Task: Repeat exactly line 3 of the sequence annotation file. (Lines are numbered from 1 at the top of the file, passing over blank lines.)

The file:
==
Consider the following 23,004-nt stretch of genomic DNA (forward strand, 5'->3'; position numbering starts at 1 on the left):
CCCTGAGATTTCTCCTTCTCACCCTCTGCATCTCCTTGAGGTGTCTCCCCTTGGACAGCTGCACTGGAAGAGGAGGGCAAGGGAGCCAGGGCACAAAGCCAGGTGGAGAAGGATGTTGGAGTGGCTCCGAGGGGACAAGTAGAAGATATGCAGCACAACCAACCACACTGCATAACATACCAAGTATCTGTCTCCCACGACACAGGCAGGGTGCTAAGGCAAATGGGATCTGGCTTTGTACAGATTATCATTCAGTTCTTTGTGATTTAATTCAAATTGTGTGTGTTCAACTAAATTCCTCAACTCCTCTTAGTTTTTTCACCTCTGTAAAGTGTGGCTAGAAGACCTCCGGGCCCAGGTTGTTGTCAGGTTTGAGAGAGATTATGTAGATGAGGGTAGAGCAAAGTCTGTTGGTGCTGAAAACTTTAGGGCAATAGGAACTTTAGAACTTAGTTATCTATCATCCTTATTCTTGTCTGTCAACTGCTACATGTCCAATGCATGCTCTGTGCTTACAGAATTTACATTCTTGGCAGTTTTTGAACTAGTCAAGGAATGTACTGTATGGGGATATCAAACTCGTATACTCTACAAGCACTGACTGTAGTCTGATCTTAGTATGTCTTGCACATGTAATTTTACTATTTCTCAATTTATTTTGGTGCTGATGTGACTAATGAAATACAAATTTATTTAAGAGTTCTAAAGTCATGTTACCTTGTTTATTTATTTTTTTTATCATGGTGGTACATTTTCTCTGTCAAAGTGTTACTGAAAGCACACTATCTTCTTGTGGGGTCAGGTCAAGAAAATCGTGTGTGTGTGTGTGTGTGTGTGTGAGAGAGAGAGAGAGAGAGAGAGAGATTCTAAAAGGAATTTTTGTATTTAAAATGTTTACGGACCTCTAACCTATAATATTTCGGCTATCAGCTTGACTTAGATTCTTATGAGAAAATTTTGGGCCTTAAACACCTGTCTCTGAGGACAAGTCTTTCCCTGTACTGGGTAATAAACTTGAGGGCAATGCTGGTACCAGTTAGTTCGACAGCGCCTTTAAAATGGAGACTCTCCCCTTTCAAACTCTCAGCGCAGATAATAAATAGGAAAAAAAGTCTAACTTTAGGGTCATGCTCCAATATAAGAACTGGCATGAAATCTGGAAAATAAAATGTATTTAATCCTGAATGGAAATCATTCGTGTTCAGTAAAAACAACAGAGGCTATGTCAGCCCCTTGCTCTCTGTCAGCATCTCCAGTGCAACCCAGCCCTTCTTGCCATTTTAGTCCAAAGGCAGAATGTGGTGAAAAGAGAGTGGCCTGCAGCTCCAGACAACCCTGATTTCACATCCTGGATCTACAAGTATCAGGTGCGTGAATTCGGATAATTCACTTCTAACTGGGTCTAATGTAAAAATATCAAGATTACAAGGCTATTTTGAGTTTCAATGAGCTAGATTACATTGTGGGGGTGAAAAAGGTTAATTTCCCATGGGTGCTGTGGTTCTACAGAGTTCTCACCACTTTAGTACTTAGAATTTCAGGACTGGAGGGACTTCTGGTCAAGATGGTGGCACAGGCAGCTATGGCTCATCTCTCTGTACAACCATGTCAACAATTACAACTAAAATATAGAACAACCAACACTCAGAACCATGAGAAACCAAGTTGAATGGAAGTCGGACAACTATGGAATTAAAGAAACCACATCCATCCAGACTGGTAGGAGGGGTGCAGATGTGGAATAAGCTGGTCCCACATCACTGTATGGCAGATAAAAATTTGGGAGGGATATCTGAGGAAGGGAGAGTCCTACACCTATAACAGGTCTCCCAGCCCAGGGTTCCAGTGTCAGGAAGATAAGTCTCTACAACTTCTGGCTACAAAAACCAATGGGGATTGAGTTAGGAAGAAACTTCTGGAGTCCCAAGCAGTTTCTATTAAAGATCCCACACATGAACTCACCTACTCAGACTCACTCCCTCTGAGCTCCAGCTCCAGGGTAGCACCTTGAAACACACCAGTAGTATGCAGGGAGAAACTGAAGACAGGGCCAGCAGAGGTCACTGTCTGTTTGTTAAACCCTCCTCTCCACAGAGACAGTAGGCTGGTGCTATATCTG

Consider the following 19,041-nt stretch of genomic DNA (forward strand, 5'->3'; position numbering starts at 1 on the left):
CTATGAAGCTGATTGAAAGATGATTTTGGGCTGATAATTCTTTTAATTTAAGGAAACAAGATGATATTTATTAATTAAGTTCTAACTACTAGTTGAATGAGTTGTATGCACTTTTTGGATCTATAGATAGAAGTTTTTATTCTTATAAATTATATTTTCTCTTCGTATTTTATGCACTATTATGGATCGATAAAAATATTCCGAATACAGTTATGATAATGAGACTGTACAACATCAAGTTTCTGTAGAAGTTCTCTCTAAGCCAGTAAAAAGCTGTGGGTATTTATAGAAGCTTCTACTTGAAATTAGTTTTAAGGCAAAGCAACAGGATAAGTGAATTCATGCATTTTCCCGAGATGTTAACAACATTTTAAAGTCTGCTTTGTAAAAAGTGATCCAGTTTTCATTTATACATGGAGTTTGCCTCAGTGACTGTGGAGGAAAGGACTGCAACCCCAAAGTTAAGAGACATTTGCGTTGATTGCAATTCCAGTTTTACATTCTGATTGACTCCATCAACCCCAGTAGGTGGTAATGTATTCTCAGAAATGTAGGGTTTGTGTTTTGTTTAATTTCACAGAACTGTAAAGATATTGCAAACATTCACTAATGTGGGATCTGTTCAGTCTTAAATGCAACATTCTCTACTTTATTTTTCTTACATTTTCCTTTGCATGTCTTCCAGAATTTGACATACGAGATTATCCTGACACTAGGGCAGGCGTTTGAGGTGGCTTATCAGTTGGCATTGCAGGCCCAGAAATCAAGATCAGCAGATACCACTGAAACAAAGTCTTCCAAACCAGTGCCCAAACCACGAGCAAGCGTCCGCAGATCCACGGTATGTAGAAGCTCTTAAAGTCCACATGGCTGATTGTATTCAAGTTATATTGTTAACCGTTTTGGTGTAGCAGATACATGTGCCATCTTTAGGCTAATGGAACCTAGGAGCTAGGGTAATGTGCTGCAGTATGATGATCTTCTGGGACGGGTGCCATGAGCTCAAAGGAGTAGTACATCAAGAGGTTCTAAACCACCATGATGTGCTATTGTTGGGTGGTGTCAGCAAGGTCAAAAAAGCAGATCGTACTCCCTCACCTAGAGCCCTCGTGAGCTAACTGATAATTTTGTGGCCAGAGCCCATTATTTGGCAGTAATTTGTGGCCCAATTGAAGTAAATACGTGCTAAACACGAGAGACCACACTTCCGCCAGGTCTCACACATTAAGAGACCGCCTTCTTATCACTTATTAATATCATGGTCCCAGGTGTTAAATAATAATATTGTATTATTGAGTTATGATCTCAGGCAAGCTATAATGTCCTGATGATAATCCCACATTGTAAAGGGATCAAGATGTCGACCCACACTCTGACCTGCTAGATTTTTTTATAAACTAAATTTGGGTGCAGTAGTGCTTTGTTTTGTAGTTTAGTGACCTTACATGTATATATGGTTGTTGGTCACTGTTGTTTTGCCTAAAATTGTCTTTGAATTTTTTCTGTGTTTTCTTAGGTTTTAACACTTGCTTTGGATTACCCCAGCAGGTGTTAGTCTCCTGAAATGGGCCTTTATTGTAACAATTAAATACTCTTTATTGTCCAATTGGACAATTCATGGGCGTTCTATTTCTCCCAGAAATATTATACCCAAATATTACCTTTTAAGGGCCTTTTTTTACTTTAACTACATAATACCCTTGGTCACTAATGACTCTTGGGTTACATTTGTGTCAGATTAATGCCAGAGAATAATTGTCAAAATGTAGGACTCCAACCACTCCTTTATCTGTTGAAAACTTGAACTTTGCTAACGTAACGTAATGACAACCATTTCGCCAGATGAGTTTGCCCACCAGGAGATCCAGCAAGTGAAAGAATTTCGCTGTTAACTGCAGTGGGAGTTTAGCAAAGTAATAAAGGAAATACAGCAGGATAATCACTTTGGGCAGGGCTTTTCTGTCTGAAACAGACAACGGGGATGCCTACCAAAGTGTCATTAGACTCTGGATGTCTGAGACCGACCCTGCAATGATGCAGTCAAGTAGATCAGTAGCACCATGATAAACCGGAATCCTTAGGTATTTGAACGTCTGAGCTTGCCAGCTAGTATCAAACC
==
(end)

Consider the following 19,041-nt stretch of genomic DNA (forward strand, 5'->3'; position numbering starts at 1 on the left):